-RL; 1991 Alfa Romeo 164S, 2014 Mercedes Benz E350 4Matic, 2010 Chevrolet Camaro SS, 2008 Chevrolet Silverado 2500HD, 1995 Volkswagen Golf (Race Car)
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post #4 of 37 (permalink) Old 09-20-2018, 06:16 AM
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Not much you can do with a camber plate on these cars due to angle of upper mounting and angle of front fender. If you move out the top of the wheel for some positive camber it sticks out of the wheel well. I can adjust mine about 5mm max for a little less camber or throw it back to stock position which I have done. We have discussed slotting holes for a long time here and it can help with slight adjustment but nothing drastic. There would have to be some adjustment at the lower mounting for the camber plate to work and still be within alignment spec but even then it wouldn't.


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post #5 of 37 (permalink) Old 09-20-2018, 06:44 AM Thread Starter
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Quote:
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Not much you can do with a camber plate on these cars due to angle of upper mounting and angle of front fender. If you move out the top of the wheel for some positive camber it sticks out of the wheel well. I can adjust mine about 5mm max for a little less camber or throw it back to stock position which I have done. We have discussed slotting holes for a long time here and it can help with slight adjustment but nothing drastic. There would have to be some adjustment at the lower mounting for the camber plate to work and still be within alignment spec but even then it wouldn't.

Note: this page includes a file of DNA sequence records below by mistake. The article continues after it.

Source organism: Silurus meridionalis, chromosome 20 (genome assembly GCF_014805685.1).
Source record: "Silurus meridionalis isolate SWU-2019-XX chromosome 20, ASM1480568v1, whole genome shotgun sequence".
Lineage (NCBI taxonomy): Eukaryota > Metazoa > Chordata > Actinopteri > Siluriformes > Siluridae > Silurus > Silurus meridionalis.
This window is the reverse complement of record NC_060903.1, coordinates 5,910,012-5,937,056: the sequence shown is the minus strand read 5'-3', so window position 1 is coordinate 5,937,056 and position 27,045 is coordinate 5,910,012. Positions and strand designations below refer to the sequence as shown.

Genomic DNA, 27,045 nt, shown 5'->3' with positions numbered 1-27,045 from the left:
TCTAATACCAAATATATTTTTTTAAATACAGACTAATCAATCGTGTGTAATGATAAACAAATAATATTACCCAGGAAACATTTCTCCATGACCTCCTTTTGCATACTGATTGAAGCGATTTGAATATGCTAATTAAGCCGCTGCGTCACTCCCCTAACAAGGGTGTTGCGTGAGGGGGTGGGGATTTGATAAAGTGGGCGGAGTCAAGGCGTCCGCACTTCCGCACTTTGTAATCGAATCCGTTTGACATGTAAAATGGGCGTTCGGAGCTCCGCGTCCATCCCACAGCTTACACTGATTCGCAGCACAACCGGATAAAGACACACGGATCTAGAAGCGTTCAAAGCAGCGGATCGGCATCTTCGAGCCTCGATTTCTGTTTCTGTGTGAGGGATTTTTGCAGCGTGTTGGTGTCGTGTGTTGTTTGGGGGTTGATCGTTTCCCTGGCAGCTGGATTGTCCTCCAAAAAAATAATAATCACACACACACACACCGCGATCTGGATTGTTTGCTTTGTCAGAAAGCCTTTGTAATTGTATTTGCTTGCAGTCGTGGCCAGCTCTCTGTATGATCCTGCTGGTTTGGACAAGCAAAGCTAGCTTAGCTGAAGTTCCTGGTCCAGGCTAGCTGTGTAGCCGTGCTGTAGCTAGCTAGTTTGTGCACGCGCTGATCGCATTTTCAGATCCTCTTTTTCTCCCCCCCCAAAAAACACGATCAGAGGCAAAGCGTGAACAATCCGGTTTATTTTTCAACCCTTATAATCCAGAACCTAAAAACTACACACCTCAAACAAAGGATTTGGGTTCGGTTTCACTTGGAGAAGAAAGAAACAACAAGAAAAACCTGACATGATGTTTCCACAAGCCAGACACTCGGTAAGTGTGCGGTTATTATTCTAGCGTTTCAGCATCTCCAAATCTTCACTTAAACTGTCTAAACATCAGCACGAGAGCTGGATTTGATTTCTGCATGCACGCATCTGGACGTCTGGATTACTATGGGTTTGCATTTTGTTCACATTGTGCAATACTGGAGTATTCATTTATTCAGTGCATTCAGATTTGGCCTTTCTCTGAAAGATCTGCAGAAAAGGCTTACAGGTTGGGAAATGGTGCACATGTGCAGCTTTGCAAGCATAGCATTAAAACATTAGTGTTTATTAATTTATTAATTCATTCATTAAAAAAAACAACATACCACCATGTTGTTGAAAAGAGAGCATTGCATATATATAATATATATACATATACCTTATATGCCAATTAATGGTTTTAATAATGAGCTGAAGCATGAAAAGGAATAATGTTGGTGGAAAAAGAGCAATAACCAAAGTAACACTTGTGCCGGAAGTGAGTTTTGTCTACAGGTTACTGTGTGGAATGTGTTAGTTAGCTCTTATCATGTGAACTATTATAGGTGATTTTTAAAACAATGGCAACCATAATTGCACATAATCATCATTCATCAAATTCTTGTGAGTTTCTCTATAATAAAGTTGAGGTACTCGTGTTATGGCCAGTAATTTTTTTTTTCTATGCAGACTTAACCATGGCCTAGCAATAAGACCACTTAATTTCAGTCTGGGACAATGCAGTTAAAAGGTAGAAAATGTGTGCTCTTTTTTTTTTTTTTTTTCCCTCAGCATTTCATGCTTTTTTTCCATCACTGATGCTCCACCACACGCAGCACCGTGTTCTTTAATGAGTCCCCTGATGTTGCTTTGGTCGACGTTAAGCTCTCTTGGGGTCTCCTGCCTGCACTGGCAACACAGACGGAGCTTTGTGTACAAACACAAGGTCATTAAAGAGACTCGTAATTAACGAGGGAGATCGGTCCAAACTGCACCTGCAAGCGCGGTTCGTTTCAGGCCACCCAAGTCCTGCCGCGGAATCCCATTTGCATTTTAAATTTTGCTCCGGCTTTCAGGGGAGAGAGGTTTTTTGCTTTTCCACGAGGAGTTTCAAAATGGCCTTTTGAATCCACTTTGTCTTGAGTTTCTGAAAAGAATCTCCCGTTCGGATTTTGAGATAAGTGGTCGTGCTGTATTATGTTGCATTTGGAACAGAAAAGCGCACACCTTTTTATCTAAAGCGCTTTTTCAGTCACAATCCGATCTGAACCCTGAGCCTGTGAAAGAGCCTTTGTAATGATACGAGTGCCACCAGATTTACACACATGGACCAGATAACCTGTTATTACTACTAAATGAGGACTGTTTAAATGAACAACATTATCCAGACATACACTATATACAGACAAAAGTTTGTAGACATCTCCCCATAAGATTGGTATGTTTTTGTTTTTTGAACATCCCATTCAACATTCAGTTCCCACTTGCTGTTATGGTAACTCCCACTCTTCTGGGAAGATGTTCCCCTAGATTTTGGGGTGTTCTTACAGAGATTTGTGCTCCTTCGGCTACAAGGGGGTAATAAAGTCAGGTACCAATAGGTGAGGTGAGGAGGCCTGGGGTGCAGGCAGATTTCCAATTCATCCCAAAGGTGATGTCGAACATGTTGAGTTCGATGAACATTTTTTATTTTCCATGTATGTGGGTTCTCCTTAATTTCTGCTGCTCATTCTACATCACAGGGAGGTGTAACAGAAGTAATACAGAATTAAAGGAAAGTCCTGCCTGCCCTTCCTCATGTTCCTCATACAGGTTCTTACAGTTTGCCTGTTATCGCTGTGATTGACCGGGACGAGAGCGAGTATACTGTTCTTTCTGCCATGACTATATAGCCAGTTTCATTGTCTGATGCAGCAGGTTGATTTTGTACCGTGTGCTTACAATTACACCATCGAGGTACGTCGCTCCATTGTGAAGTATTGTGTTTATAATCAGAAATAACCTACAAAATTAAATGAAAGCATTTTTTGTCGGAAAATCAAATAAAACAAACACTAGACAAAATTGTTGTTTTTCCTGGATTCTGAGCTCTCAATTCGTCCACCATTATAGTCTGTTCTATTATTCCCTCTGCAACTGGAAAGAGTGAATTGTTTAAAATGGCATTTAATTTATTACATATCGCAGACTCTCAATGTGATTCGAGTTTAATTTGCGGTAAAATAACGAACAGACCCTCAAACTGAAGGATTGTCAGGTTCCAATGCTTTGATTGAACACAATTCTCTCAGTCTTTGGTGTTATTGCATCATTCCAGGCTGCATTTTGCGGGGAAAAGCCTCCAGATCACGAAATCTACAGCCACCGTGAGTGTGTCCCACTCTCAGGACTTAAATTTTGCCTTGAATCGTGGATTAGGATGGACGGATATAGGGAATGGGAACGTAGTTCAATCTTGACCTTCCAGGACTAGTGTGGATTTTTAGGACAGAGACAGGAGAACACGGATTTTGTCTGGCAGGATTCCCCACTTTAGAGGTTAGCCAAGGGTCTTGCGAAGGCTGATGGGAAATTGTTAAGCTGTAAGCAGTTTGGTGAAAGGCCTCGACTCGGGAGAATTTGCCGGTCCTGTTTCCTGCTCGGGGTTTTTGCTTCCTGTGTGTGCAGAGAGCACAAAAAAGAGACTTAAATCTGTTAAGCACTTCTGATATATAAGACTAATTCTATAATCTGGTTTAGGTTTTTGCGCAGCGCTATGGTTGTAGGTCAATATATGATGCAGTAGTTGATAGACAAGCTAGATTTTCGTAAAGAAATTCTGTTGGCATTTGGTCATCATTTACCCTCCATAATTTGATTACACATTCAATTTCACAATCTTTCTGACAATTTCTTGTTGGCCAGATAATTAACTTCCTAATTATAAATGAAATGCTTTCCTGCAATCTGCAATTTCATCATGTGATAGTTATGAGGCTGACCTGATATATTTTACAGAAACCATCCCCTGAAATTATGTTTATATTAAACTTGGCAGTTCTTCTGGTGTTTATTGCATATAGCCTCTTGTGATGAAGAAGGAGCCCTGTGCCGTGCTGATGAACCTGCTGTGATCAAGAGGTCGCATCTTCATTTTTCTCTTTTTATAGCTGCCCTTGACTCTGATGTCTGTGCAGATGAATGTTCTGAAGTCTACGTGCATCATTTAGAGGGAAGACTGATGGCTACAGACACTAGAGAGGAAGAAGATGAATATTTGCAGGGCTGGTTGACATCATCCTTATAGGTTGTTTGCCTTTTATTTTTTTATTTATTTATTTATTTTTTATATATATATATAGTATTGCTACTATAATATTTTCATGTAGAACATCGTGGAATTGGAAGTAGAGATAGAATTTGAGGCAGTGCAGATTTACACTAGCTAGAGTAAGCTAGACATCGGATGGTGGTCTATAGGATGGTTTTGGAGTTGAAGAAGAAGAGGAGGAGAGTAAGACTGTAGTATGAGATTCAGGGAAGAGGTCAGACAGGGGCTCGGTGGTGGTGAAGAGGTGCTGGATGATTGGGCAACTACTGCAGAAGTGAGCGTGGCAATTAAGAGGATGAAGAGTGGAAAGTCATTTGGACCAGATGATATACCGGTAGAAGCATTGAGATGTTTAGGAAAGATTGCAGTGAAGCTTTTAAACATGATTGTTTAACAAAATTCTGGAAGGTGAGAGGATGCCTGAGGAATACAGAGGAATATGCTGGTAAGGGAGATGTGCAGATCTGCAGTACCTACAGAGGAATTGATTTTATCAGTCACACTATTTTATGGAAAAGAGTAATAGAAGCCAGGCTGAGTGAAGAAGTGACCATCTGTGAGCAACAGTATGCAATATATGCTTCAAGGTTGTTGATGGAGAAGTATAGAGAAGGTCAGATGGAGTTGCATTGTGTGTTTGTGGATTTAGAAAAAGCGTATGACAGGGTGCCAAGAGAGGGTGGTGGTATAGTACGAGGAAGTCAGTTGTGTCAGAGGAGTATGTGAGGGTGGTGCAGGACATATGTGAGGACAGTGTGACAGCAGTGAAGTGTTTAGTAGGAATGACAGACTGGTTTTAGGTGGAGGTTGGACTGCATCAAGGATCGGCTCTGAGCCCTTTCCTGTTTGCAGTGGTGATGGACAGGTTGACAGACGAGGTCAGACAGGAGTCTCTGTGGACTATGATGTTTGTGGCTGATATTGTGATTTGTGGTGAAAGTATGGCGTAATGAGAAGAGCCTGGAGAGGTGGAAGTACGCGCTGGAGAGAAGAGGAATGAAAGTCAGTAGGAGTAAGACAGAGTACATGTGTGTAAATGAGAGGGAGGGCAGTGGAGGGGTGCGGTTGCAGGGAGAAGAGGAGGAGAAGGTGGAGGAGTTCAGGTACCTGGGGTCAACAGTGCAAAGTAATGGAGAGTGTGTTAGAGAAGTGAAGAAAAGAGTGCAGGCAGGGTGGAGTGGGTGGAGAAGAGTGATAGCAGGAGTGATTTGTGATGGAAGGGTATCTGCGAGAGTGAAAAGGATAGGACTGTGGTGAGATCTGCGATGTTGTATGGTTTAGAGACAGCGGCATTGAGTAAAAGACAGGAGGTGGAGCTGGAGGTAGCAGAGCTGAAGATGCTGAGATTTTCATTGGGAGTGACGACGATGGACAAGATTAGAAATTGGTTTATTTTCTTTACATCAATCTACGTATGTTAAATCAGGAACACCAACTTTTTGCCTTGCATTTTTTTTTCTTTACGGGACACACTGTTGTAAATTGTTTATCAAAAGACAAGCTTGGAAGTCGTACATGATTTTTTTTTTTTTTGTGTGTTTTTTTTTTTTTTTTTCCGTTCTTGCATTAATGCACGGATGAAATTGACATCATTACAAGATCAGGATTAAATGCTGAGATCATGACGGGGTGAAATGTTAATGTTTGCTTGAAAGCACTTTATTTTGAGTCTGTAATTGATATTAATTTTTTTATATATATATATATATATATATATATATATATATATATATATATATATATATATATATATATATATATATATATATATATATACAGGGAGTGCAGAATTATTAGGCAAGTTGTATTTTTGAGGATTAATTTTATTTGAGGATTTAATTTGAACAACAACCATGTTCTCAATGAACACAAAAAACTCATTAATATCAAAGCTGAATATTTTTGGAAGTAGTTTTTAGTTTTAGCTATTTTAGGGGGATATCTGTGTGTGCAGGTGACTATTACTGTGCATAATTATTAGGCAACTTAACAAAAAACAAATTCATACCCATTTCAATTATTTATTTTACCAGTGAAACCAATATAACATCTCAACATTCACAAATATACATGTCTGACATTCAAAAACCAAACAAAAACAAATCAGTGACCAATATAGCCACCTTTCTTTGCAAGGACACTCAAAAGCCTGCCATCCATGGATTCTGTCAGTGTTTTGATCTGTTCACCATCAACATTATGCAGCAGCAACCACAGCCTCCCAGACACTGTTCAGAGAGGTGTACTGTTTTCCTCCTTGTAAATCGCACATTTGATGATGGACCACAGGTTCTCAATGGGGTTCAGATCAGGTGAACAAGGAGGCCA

Ok then that makes a lot of sense as to why they wouldn't include a camber plate then.

The only other thing is how the tops of the rear struts mount there isn't much room to be able to insert and remove the adjuster knob. I may just leave them in and put some tape over the top to hold it in there. Also the stock boot will probably hold it in place as well.

-RL; 1991 Alfa Romeo 164S, 2014 Mercedes Benz E350 4Matic, 2010 Chevrolet Camaro SS, 2008 Chevrolet Silverado 2500HD, 1995 Volkswagen Golf (Race Car)
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post #6 of 37 (permalink) Old 09-20-2018, 08:13 AM
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I'm glad that, at last, someone is taking the leap (be the guinea pig) to experiment with a coil-over system. The units look really well built and designed. It remains to be seen whether you'll have full functionality (you already touched on some of the problems) and whether the ride will be acceptable. I don't know exactly what your objective is (racing?, street?), or the roads you drive on, but it strikes me given the short small-diameter springs that the manufacturer's disclaimer "for off-road use" might be exactly what you get. I have a car (Lotus 7) that I get seat-of-the-pants performance on a very tight suspension, and another (Alfa 164S) that provides a very different and agreeable ride, driving roles/experiences I would not like to reverse.
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post #7 of 37 (permalink) Old 09-20-2018, 08:35 AM Thread Starter